STITCH. A stitch is one unit of thread
formation resulting from passing a thread through
material at uniformly spaced intervals. The
class of stitch is indicated by a specifica-
tion number; for example, 301, which specifies
a United States Standard Lockstitch (one lock
knot for each stitch). The class 31 and 111
sewing machines sew a United States Standard
SEAM. A seam is a joint consisting of a
sequence of stitches uniting two or more pieces
STITCHING. A stitching consists of a
sequence of stitches for finishing an edge, for
ornamental purposes, or both in preparing parts
The seam or stitch formation is indicated by
a symbol consisting of three parts:
NOTE: The three parts follow the three-
digit number showing the type stitch the
1. The frost part denotes the class and consists
two uppercase letters; for example, SS.
2. The second part denotes the type or the
class of the seam or stitch formation and consists
of one or more lowercase letters; for example, a.
3. The third part denotes the number of rows
of stitches used and consists of one or more
Arabic numerals preceded by a dash; for example,
The complete seam specification for the
examples given becomes 301-SSa-1. (Remember
that the 301 is the machine class of stitch.
There are places where one seam will be better
than others. Experience has shown certain seams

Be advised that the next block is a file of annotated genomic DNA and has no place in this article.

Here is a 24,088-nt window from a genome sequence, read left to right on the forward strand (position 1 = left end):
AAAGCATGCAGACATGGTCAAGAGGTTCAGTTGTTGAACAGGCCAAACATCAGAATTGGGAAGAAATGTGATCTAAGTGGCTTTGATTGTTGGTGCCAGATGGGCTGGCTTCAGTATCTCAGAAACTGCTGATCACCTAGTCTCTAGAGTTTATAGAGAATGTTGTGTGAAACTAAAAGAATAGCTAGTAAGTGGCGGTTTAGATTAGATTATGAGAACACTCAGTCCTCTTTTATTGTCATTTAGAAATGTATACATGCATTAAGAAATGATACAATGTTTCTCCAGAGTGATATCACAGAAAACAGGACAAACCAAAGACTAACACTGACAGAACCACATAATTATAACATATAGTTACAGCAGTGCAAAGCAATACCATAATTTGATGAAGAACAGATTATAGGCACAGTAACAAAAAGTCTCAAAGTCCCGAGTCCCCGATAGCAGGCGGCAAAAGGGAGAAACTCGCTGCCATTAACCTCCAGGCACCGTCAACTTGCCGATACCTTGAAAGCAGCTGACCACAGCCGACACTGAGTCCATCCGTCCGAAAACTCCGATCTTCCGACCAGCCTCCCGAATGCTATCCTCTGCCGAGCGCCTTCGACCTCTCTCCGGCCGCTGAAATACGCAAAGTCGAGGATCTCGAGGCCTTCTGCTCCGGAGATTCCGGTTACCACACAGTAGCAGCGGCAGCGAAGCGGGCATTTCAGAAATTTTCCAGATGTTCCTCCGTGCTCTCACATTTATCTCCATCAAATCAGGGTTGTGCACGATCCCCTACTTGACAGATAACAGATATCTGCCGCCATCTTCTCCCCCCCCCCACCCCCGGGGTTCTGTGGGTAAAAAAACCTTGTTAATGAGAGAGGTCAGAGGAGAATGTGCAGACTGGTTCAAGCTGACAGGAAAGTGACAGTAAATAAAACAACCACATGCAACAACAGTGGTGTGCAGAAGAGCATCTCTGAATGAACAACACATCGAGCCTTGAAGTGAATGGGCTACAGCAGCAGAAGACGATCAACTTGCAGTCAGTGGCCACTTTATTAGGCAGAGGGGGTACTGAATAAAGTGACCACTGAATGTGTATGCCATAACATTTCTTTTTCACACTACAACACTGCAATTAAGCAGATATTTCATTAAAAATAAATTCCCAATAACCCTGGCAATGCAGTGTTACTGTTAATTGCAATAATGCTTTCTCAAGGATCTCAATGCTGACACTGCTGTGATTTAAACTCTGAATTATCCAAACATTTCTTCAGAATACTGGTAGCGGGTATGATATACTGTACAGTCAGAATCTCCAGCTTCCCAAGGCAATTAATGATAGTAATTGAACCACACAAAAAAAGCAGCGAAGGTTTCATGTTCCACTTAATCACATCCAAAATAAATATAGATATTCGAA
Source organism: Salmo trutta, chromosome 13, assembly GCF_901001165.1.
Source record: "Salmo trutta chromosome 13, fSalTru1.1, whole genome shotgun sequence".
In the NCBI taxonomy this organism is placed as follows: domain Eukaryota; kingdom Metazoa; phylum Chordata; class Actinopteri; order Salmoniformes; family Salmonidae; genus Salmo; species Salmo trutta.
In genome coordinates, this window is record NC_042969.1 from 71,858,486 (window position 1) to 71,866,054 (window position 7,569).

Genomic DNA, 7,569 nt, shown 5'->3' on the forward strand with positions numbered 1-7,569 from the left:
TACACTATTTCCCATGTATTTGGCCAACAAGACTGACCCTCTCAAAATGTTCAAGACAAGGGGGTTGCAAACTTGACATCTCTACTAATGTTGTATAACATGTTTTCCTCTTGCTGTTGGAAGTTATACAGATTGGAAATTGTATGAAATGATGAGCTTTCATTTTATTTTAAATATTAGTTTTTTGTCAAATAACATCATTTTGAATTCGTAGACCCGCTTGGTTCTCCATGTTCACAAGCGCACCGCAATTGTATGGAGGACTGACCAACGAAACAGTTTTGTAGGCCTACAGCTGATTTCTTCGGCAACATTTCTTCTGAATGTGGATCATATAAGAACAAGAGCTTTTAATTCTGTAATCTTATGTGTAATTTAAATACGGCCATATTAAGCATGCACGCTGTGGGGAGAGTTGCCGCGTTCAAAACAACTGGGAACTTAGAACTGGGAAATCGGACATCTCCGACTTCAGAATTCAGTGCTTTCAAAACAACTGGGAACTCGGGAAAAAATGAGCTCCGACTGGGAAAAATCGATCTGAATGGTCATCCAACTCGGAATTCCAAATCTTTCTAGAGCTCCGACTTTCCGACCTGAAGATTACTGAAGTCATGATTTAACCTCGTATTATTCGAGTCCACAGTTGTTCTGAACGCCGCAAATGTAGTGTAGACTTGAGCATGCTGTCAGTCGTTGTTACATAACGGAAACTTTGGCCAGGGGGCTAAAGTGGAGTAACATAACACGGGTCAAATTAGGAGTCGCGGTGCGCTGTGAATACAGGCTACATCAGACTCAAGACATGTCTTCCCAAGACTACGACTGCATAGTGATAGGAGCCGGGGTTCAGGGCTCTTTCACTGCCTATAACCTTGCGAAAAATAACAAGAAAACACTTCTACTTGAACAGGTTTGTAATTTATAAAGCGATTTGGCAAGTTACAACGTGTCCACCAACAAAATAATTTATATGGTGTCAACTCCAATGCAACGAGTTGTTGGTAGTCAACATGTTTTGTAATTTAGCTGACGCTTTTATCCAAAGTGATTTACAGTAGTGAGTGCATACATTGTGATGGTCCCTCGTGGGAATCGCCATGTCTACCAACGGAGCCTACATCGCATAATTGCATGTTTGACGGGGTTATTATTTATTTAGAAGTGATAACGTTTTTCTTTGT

are best to serve a certain purpose. These seams
have been standardized so that people who do
sewing can turn out the same type of work.
Standardization makes it possible to make
drawings and blueprints that can specify a desired
seam. This way, no matter who does the job, the
finished article turns out to be as strong and
durable as the designer wanted it.
Uses of Varying Classes of
Machine-sewn Seams and Stitchings
The uses of varying classes of machine-sewn
seams and stitchings are covered in the following
Figure 10-33.Superimposed seam.
CLASSES OF SEAMS. The three classes of
seams are SS (superimposed seams), LS (lapped
seams), and BS (bound seams).
Class SS, Superimposed Seams. These seams
are formed by placing one ply of material above
another with the edges together and the seam
along one side. Superimposed seams are usually
made with two plies of material, although more
than two plies can be used for special projects.
The edges may be folded under, but they are never
overlapped when the stitching is made. Types of
superimposed seams are SSa-1 and SSc-2, as
shown in figure 10-33.
1. The SSa-1 seam is the simplest method of
joining two or more pieces of material. It is also
used as the first step in the formation of other
seams, such as the LSak-2 seam.
2. The SSc-2 seam is used for making many
different types of covers. It is also used in making
channels for sash cord when making handles on
carrying bags and cases.
Class LS, Lapped Seams. You form the class
LS seam by overlapping the material a sufficient
distance and stitching with one or more rows of
sewing, as shown in the cross-sectional views in
figure 10-34. Types of lapped seams are LSc-2,
LSc-4, LSd-1, and LSak-2.
1. The LSc-2 seam is used for the sectional
seams and the LSc-4 for the channel seams of
parachute canopy. The interlocking of the folds
makes the LSc seams the strongest of the seam